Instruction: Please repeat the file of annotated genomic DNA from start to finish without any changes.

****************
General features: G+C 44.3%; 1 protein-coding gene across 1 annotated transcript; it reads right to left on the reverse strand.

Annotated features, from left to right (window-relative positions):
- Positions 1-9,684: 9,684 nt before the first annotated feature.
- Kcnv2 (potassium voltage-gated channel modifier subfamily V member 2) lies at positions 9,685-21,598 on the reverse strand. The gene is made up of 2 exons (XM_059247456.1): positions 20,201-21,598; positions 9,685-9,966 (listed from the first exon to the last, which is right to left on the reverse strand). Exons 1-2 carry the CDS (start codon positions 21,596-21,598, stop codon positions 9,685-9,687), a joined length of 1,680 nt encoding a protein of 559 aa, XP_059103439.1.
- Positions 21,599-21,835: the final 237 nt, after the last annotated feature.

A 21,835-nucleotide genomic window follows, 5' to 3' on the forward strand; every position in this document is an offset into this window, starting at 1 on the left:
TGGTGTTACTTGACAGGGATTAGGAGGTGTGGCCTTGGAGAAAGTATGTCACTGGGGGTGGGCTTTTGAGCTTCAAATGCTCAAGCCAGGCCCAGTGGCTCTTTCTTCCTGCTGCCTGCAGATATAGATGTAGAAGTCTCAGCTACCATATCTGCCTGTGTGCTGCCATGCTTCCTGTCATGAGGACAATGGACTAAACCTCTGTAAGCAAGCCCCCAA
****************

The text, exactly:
General features: G+C 44.3%; 1 protein-coding gene across 1 annotated transcript; it reads right to left on the reverse strand.

Annotated features, from left to right (window-relative positions):
- Positions 1-9,684: 9,684 nt before the first annotated feature.
- Kcnv2 (potassium voltage-gated channel modifier subfamily V member 2) lies at positions 9,685-21,598 on the reverse strand. The gene is made up of 2 exons (XM_059247456.1): positions 20,201-21,598; positions 9,685-9,966 (listed from the first exon to the last, which is right to left on the reverse strand). Exons 1-2 carry the CDS (start codon positions 21,596-21,598, stop codon positions 9,685-9,687), a joined length of 1,680 nt encoding a protein of 559 aa, XP_059103439.1.
- Positions 21,599-21,835: the final 237 nt, after the last annotated feature.

A 21,835-nucleotide genomic window follows, 5' to 3' on the forward strand; every position in this document is an offset into this window, starting at 1 on the left:
TGGTGTTACTTGACAGGGATTAGGAGGTGTGGCCTTGGAGAAAGTATGTCACTGGGGGTGGGCTTTTGAGCTTCAAATGCTCAAGCCAGGCCCAGTGGCTCTTTCTTCCTGCTGCCTGCAGATATAGATGTAGAAGTCTCAGCTACCATATCTGCCTGTGTGCTGCCATGCTTCCTGTCATGAGGACAATGGACTAAACCTCTGTAAGCAAGCCCCCAA